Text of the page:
Low pay causes costume designers to turn away


Bob Moss

INSIDE THE COSTUME CLOSET: Both students and teachers design costumes for the upcoming play due to the slim funds for costume designs

Natalie White, Hybrid Editor-in-Chief

When theater sponsor Farrah Velazquez looked for someone to design costumes for the play “She Kills Monsters” this year, no one stepped up to the job. There was not a costume designer that would work on the play attire for the amount that District 99 would pay them. Due to this budget, Demetrios Pappageorge, English teacher and theater sponsor, will be designing and overseeing the construction of the costumes himself.

The district stipend for a costume designer is $1,024.04. However, low pay for costume designers is not just a District 99 issue, as the pay for costume designers is around $1,030 in most high schools.

The cast and crew work on musicals for an average of 12 weeks, while plays typically last 10 or 11 weeks. During these weeks, a costumer works for a minimum of 102 hours, making under minimum wage. In addition, most costume designers used by DGN live in Chicago and have to commute to every rehearsal.

The job of this costumer is not only to help generate ideas and make them come to life, but also to teach the students in the production how to design costumes and makeup for a play. In other words, on top of working on designs outside of their paid time, designers act as a teacher during rehearsals.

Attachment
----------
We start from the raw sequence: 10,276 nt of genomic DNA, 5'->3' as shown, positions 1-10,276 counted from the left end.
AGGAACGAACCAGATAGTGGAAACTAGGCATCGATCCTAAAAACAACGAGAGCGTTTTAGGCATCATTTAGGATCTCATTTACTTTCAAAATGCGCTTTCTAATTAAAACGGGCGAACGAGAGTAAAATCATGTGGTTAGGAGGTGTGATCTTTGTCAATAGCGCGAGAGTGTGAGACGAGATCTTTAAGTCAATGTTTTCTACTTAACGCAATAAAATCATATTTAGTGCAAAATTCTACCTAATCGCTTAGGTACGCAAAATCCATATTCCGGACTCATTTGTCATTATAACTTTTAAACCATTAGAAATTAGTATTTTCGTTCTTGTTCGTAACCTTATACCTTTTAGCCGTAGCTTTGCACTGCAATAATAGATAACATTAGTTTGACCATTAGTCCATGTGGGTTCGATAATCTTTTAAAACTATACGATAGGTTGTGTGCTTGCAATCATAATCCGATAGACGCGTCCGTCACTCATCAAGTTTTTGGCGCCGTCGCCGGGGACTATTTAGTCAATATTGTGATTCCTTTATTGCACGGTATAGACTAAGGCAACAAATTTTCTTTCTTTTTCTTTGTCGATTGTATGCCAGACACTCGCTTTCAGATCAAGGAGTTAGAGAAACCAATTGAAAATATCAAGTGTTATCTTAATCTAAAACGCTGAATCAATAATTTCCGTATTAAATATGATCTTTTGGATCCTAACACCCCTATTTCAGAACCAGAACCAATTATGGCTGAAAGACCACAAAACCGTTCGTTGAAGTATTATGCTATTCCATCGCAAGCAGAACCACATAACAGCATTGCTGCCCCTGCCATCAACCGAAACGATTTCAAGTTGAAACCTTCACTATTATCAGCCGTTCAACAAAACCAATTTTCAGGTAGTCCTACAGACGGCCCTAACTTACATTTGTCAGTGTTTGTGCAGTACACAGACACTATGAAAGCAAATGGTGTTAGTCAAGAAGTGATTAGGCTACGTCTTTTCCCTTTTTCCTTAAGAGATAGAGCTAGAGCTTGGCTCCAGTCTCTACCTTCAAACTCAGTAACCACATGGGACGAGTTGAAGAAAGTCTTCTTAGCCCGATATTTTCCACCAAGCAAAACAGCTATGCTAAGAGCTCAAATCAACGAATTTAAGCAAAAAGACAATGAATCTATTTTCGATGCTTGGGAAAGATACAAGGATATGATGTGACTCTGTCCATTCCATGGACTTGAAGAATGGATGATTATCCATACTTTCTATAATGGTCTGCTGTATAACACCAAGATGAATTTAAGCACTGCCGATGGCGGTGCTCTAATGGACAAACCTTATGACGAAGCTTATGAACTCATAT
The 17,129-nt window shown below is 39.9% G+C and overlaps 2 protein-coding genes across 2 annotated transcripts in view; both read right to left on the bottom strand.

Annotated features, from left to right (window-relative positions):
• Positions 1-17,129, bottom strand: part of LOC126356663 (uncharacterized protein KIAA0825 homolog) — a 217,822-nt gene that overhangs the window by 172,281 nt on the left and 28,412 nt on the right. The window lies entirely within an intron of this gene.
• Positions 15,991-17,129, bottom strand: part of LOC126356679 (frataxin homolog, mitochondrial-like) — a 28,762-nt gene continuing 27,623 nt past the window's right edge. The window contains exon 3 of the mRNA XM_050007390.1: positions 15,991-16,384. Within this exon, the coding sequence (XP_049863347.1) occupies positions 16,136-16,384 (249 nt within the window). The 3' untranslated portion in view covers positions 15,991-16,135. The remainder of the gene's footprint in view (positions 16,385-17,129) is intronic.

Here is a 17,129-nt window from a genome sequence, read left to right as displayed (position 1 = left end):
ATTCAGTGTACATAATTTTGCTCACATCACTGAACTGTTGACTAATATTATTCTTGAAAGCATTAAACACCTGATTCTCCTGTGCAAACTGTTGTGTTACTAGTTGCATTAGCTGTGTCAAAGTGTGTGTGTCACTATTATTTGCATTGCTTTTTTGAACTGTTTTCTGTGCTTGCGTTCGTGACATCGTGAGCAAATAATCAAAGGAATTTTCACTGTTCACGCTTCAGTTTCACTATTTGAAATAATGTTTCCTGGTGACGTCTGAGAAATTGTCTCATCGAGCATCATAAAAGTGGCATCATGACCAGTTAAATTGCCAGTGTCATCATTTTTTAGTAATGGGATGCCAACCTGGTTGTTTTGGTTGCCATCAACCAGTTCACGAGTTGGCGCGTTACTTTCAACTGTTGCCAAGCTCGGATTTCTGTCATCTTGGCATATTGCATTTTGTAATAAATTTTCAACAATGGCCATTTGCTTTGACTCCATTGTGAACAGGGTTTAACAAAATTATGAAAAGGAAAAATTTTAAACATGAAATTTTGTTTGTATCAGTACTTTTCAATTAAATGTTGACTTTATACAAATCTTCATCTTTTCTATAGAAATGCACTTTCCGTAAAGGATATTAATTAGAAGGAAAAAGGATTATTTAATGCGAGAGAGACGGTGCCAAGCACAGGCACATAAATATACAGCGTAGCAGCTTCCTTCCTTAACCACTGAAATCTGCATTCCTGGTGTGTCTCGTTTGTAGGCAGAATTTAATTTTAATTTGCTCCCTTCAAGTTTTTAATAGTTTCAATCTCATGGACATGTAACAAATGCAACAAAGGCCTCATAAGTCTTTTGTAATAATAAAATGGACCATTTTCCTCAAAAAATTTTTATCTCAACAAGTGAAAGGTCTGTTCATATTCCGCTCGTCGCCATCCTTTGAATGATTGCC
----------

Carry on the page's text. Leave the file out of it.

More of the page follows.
“Not going to lie, there were many times I sat at my desk and I wanted to cry because I was like, ‘What am I going to do?’ Because if I don’t find a costumer for my show, it’s going to fall on me and when am I going to have time to do this? I have a full time teaching job. I’m directing this show. I have children.” Velazquez said.

Contrary to other stipends that are paid by the district, the stipend of a costumer does not increase as the time they spend at DGN or the amount of shows they help with increase.

“Designing and building costumes, and teaching students the design/build process is fun and challenging,” Pappageorge said. “Obviously the creativity part is enjoyable, but there is a lot of hard work, travel, organization, hygiene, collaboration, and coordination involved.”

Junior Alexa Park has been a part of the costume crew for “Hamlet” and the fall one act plays. She is now a part of the costume crew for “She Kills Monsters,” which involves complex costumes and makeup. Park works with the costumers to make sure all the cast members look their part on the day of the performance.
“I feel like costumes are the frosting and cherry on top of a cake. It is not the main feature, but it highlights the show in a way that nothing else can. The costumes can visually affect the audience’s interpretation of the play, and sometimes it can make or break the value of a show. If the characters of the play are fantastical or unrealistic, the costumes are what draws the audience into believing the story,” Park said.